The way PhD funding typically works is that you are given a tuition 'discount" and a flat stipend (STEM stipends that I am familiar with range from $15-30K/academic year, depending on the field, the school, and how much they want you). That stipend covers your required TA/RA hours (typically 15-20 hours a week); you do your own required classes and research in the rest of your time. Extra TA time is hourly (@~$7-12/hour; with a defined number of hours per course; typically there is a limit as to how much you can do per term, b/c you are supposed to be doing your own coursework & research as well. In the grad schools that I know best, grad students don't have private offices- they have desks in a shared space- so "office" hours are held in common areas (or, if a small cohort in the shared space, they work out a rota), such as empty classrooms, subject lounges, etc. Obvs, that can vary a lot by school and field.

    Tbh, most of the linked article doesn't reflect my experience, though I do know people who have had some of them. The worst is the supervisor who exploits students and slows them down to keep getting the cheap labor. Second worst is when your supervisor moves uni when you are partway through and following to the new uni isn't an option, or a funding cut late in the process. And, you might genuinely enjoy teaching/grading/helping problem undergrads, etc - but when it gets in the way of you doing your own research, so that you can finish your degree and get going on your post-doc so that you can get going on your researcher post so that you can get to senior researcher so that you can be the one coming up with the research questions, getting projects funded etc, it can be very frustrating.

    I agree with @PurpleTitan: get some on the ground experience- research, teaching- to see how it suits you in practice. Although I don't buy the 8 years part of the linked article, a PhD is a long haul. It is a research degree, it is by definition narrow, and you want to be really sure that you like both your topic and the research process enough to stick it out for a at least 6 years (for you, as you will need at least a year of UG coursework to make you eligible, and at least 5 years for the PhD itself).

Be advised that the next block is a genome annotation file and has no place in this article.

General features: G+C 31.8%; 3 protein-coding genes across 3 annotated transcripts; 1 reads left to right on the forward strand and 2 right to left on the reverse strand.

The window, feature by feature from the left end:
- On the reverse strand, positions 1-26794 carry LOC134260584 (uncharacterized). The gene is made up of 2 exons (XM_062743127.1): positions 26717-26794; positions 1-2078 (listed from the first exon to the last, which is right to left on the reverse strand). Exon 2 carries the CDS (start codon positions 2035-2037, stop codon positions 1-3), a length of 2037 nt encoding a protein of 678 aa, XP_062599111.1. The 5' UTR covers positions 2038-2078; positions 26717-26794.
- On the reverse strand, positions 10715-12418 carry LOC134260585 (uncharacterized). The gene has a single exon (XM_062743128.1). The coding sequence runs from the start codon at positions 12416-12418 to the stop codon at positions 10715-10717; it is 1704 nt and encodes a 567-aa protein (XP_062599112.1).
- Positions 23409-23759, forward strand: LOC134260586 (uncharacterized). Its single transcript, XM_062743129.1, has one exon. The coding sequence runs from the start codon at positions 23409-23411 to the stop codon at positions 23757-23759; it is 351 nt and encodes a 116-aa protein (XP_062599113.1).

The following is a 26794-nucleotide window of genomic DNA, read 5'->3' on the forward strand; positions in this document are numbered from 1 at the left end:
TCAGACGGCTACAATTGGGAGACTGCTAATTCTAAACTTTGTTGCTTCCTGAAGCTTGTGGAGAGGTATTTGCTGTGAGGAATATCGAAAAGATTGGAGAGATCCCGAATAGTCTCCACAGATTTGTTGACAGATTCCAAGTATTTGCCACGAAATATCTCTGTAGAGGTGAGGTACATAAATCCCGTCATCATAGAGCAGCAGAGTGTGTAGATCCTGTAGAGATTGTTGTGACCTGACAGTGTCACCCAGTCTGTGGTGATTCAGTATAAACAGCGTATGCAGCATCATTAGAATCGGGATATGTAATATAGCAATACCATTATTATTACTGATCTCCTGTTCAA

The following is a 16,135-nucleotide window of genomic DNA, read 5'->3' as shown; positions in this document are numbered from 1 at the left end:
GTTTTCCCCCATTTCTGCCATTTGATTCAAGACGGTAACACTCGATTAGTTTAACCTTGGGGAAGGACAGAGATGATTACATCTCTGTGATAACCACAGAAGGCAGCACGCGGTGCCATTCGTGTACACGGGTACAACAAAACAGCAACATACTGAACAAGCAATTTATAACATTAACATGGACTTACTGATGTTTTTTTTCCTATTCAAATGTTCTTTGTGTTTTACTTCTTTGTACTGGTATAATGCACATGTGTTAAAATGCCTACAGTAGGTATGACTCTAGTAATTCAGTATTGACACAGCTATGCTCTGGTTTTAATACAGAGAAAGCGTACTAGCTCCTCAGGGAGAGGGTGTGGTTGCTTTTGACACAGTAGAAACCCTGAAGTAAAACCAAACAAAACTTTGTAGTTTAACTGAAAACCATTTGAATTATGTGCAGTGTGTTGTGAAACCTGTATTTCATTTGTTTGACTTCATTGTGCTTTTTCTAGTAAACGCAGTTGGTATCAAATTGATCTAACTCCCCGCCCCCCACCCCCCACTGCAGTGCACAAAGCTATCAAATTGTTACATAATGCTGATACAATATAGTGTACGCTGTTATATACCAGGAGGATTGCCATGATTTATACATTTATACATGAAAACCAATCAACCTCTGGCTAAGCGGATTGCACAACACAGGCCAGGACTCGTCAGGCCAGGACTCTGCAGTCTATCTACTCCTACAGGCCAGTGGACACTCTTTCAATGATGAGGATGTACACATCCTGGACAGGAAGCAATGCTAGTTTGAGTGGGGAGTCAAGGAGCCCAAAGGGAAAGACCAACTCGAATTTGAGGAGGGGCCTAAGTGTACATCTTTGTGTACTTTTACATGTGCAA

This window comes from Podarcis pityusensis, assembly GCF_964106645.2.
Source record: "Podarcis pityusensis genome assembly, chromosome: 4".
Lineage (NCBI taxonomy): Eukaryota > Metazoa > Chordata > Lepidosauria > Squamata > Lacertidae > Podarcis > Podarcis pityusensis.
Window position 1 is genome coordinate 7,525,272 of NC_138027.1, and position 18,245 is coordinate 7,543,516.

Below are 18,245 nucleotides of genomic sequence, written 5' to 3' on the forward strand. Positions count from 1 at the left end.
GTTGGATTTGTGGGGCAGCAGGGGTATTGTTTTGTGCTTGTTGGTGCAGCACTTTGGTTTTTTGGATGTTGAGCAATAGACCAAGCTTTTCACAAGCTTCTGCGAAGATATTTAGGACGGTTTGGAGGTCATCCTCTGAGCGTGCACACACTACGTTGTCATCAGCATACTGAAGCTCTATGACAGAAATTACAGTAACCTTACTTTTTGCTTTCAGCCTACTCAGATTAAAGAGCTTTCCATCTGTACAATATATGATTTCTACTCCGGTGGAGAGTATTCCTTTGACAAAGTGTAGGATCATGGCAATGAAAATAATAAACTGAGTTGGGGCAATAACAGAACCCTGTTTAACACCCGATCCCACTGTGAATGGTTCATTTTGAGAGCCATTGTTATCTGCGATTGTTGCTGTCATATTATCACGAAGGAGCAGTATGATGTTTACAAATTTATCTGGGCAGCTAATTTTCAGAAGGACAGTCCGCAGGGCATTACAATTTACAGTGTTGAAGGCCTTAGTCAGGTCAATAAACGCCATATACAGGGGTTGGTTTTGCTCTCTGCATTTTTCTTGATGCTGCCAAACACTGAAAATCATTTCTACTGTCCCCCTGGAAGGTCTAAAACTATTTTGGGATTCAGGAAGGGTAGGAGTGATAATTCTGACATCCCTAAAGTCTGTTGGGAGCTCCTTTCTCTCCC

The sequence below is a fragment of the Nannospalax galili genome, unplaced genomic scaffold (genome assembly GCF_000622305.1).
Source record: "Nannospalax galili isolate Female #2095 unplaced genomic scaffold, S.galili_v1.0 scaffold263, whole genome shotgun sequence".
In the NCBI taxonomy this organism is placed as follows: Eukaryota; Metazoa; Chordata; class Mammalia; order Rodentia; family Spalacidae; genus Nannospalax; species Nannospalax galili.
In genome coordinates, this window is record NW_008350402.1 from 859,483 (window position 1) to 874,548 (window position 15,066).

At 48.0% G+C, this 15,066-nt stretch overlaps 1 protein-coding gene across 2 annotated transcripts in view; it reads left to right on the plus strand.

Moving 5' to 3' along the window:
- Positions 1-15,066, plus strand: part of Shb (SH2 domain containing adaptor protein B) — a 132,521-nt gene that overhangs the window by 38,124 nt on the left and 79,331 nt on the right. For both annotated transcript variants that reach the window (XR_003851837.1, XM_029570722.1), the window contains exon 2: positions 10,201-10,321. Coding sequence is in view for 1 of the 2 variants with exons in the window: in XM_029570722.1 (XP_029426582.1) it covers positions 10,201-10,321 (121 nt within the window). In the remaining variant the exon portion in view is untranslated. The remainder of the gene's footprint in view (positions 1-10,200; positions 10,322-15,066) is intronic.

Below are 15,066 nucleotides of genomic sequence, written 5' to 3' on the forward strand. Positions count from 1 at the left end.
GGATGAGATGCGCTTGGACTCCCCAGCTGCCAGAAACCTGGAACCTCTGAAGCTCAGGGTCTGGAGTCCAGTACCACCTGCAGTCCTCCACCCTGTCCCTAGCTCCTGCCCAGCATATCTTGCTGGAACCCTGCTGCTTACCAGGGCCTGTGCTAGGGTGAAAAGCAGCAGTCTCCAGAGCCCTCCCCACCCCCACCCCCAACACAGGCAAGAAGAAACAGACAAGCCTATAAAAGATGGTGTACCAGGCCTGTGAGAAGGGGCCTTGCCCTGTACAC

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  • happymomof1happymomof1 30768 replies197 threads Senior Member
    I like the suggestion above that you look for a teaching gig at a community college. Your experience certainly would qualify you for one of those. Lesson planning, teaching, office hours, student advising, etc. are basically the same no matter what the content area. That would be a good way for you to find out if your real interest is at the classroom level. Also, since community colleges are focused on teaching, any research you do on your own time would be up to you. That means that you could read all the biology journals you feel like with your faculty library access.
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  • molecularbiologymolecularbiology 4 replies1 threads New Member
    edited June 12
    Okay. I'm looking into moving to the SoCal or Raleigh areas. Will be visiting this month. Is there any good info out there comparing the two when it comes to job options and quality of life?

    I'll definitely try out the teaching and/or working in accounting at an academic institution suggestion while I buff up on reading.

    Another option I may try is going for a corporate accounting position at a tech firm, reading up, and then going for a management position.
    edited June 12
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  • collegemom3717collegemom3717 7902 replies84 threads Senior Member
    COL in Raleigh is a lot less than SoCal....